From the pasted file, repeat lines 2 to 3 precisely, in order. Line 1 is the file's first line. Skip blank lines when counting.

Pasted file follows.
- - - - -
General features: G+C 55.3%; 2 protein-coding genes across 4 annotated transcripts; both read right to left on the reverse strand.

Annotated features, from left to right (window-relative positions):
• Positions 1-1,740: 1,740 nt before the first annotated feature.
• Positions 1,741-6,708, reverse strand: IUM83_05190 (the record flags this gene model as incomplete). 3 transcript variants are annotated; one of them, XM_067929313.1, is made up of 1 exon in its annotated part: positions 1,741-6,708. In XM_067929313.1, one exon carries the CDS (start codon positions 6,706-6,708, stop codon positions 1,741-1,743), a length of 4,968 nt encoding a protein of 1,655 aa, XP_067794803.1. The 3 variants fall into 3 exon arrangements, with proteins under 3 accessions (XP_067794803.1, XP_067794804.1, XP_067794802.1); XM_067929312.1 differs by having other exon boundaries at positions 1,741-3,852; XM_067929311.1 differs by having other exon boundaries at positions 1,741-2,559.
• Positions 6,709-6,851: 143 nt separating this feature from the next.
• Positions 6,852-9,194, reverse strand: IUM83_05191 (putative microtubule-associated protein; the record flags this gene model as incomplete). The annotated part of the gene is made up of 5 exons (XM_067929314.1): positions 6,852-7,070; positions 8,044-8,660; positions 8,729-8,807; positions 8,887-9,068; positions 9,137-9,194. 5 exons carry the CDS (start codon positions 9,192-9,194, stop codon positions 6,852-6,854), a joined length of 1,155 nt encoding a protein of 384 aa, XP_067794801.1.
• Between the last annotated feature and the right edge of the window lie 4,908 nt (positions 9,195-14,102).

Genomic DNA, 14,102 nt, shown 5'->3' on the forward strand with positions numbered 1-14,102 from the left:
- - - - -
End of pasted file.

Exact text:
Annotated features, from left to right (window-relative positions):
• Positions 1-1,740: 1,740 nt before the first annotated feature.